C: And all these acts of racism that are occurring on campus. What is MCDA’s role in the aftermath?

A: We do have some influence but if a student organization does something racist, I actually cannot kick a student organization off campus. As deplorable as something may be, I have to remember what my scope and expectations are along with the department. 

I think before the people thought, well actually they should be holding people accountable. There’s a way we can do that, but there are some things that are beyond our control. What we can do is influence in the areas that we have influence, and that’s heavily in education. Last year, right around the time of Richard Spencer, we did do a lot around antiracism education.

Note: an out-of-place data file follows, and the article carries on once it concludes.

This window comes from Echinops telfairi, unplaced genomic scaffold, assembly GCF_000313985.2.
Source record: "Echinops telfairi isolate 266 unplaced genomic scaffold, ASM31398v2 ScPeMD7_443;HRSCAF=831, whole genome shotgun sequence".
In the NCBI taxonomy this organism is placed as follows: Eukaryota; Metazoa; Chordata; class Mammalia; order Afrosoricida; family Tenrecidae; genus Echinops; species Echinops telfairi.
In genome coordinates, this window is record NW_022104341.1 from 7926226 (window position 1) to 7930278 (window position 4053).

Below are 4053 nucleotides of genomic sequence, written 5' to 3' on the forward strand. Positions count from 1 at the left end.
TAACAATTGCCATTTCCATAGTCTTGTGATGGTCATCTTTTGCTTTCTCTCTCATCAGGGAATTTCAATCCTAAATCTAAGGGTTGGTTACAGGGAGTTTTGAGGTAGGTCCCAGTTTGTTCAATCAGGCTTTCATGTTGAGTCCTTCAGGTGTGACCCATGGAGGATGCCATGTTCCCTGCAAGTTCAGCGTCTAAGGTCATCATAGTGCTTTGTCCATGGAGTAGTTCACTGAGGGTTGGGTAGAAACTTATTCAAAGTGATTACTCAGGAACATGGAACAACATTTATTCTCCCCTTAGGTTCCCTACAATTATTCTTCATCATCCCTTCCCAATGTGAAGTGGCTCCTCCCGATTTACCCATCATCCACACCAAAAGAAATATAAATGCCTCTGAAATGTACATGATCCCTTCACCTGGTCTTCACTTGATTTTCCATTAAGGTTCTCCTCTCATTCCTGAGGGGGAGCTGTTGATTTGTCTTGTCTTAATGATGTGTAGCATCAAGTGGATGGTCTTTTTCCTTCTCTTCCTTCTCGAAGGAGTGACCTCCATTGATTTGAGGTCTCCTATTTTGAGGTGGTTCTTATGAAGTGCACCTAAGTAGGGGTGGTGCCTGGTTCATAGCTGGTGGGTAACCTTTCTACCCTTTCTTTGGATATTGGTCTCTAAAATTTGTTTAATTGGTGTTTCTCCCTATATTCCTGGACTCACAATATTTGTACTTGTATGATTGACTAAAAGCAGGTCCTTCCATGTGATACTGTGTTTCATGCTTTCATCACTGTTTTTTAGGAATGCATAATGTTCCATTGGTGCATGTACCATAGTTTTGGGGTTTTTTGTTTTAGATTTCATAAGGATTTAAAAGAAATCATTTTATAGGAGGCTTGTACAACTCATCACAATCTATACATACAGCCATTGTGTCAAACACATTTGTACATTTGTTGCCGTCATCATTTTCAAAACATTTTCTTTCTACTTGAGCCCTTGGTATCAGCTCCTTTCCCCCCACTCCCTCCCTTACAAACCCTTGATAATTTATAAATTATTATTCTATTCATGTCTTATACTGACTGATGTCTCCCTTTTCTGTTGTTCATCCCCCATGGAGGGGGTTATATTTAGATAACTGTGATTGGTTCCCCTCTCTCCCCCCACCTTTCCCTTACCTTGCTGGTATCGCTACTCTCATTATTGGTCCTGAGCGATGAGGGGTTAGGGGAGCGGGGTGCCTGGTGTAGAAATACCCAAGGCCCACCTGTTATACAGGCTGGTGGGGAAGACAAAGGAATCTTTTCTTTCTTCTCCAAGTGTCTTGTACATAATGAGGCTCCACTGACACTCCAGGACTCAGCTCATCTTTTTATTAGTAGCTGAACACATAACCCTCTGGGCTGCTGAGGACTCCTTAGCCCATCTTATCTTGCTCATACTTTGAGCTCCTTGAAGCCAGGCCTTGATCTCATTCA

We had events for that. We tried bringing students together to have space to process things, Together UF. Also if students want to mobilize through demonstrations, or protests, we helped students think about the history and educate them on the history of different social movements so that they’re well informed and prepared for what could be outcomes or consequences. 

Education is that big world that we do have influence over and can utilize. When things do happen, we do our best to be involved with the conversations. Relationships and partnerships we’ve built on campus help us with that. We’ve had to re-temper expectations around what we can do.

The Samuel Proctor Oral History Program believes that listening carefully to first-person narratives can change the way we understand history, from scholarly questions to public policy.